April 10, 2014
Good aggressives, bad invasives
First, update on freeze report. Before you shovel out that “dead” plant, hang on a bit, since we’re getting lots of surprises like chile tepin/pequin.
Birds spread the wealth, but it’s a bonus for all in part shade.
Lady Banks didn’t let me down after all.
Bulb parade: late Dutch iris is a bonus! Here with native heartleaf skullcap reaching for the sky. That heartleaf will be all over the place next year. Good!
12° plus drought didn’t offend my yearling native Salvia roemeriana.
Yes, some people consider native salvias “invasive,” too, but they’re actually considered “aggressive” if they find the right spot. It’s all in your perspective. I say: the more the merrier to attract wildlife.
Some gardeners even yelp about “invasive” bluebonnets and California poppies. Well, everyone’s entitled to their opinion! These are certainly prettier in this front yard than lawn, that’s for sure.
Native pink evening primrose walks over everything in its path, but attracts so many beneficial insects.
It’s a kick for me to see how they’ve moved around my garden to find their happy spot in sun: here where I took out grass.
Native baby blue eyes (Nemophila menziesii) finds its happy spot in part shade. I lose it in spots that get too much shade, but it moves itself!
What a lovely combination with columbine.
Quite a surprise to find native prickly poppy growing in this east Austin garden! Usually you see them in fields.
So why do we run for the shovel when milk thistle settles in our garden? I like the variegated foliage all winter. This year, I got a bee bonus, too.
As gardeners, if exuberant plants take over, we can thin to pass along to friends who hanker for them. But when invasive species like ligustrum take over, it can take an army of volunteers to eradicate them from natural areas where they smother wildlife habitat diversity. Animals can’t live by ligustrums alone!
This week, Jessica Wilson from the City of Austin Watershed Protection Department joins Tom to swap invasives for much more appealing native plants that do the same job. For example, native cherry laurel instead of ligustrum.
My house came with many on her list, like Japanese honeysuckle and ligustrums. We cut down our ligustrums for a mountain laurel hedge (from seed, no less) to hide a chain link fence. I planted crossvine to hide the fence until the mountain laurels grew up. Now we have a solid hedge and the crossvine is still there, even though it gets no extra water from me. I’ll tame it off the mountain laurels (along with passion vine), don’t worry.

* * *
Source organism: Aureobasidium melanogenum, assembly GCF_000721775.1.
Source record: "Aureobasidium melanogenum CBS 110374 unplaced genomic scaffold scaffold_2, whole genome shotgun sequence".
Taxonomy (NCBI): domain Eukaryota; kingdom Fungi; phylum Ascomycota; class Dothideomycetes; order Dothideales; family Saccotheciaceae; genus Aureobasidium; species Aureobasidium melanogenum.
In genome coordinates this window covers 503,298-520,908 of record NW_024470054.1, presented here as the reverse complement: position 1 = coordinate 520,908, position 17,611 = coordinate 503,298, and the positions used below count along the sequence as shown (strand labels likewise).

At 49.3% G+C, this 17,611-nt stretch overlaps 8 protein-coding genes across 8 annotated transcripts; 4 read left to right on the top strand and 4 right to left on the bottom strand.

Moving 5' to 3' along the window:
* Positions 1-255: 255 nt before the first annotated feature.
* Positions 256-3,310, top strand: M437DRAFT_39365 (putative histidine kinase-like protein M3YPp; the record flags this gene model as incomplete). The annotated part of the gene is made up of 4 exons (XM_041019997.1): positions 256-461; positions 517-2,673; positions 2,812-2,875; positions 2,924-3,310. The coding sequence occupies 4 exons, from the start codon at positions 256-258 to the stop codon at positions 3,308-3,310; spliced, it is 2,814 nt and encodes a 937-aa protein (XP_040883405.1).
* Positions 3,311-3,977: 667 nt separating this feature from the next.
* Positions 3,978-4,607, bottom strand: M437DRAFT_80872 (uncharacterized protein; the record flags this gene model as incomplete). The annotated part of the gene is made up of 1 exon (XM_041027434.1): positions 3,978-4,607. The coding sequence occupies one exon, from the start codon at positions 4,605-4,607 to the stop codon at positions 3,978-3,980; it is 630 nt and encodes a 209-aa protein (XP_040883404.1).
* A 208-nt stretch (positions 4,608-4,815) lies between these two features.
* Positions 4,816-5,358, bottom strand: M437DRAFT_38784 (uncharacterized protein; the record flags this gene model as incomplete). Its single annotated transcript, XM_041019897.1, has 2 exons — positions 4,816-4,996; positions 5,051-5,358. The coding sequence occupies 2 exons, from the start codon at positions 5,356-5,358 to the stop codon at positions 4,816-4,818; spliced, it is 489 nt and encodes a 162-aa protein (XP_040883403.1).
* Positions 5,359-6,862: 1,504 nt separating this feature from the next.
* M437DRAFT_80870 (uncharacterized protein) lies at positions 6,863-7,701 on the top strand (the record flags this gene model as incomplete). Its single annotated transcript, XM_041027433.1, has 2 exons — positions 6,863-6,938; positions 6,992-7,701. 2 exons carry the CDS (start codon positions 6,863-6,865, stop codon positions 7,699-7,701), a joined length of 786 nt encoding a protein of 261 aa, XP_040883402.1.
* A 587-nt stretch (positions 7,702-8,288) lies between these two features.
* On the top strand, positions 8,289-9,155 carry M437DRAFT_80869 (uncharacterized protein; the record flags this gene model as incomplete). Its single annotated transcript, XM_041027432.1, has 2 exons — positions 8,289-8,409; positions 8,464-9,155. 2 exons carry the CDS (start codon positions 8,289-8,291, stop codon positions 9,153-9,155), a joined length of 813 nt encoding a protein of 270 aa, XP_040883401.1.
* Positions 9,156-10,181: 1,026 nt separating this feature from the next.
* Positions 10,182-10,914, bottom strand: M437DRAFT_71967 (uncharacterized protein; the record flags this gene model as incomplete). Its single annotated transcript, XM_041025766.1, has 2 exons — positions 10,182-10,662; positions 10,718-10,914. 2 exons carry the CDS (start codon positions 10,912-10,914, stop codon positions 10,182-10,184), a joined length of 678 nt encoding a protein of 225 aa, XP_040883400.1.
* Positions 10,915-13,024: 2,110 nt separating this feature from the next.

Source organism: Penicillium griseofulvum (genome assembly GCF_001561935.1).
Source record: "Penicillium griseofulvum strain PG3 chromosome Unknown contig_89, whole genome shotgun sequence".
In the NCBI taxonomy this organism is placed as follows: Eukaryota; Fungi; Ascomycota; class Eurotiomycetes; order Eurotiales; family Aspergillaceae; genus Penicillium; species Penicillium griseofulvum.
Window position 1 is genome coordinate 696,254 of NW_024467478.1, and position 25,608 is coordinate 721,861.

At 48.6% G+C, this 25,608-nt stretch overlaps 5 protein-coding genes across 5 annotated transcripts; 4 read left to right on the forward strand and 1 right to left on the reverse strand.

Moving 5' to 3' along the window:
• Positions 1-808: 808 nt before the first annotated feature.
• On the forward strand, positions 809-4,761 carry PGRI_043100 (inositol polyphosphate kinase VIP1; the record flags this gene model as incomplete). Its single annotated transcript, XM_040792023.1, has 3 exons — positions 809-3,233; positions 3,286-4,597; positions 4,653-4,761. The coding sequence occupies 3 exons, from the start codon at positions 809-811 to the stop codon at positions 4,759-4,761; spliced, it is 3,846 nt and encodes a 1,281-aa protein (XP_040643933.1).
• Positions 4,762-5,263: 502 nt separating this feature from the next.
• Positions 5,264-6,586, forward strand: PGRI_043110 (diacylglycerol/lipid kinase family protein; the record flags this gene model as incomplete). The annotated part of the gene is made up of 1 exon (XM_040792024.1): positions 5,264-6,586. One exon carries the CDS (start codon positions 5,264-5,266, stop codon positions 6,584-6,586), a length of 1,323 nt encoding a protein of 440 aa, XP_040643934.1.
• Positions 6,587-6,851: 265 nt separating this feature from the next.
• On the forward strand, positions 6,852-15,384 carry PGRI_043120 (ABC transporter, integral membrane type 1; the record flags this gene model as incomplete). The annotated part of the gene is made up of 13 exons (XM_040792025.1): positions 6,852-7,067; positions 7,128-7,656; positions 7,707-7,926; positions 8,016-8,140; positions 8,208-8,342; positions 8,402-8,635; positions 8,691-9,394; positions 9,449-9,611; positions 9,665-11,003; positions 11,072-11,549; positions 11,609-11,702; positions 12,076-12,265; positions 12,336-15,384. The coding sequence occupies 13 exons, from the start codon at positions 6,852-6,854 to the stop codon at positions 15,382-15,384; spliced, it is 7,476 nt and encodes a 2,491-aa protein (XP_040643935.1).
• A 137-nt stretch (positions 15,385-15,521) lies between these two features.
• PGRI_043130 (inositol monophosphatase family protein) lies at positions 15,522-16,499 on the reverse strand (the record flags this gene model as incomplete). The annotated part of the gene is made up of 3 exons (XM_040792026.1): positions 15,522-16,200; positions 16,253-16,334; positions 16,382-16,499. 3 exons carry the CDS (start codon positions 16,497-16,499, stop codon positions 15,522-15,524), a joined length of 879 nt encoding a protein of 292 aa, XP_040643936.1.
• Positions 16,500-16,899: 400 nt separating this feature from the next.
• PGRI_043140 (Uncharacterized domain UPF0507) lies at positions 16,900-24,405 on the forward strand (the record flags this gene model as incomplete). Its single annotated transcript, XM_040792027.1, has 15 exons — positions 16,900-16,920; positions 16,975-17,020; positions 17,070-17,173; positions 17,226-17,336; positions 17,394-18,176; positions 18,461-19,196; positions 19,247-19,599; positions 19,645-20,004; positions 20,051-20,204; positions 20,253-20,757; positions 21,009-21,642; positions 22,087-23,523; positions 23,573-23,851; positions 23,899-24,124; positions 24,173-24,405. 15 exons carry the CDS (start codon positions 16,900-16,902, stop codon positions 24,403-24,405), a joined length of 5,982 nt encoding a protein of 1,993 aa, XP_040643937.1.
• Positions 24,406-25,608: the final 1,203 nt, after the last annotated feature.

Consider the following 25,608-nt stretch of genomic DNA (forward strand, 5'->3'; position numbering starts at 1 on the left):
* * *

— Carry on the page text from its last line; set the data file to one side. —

Jessica picks options for elephant ears, nandina, vitex and devilish catclaw vine.
Find out more about invasive plants.
In case you missed it last year, Daphne explains why it doesn’t really take 100 years for a century plant to bloom.
At Mayfield Park, these yuccas are sending out their flowers. But they’re not dying; just losing their leaves as they trunk up.
Along with dumping invasives, the best thing I did for my garden in clay and even “red death sandy loam” was to pile on leaves, compost (some bought, some made) and mulch. Over time, there are spots where I can dig with my hands.
Any compost is good, but this week William Glenn from Garden-Ville compares the options, including biosolids.
On tour, Laura and Andy Stewart worked with David Mahler of Environmental Survey Consulting to rescue their in-town hillside from invasive invasion.
Now, treasures like rock penstemon can breathe again.
Miró Rivera Architects beautifully melded their house design into the hillside in a total indoor/outdoor experience.
Take the tour now!
Thanks for stopping by. See you next week as we preview the Master Gardener tour. Linda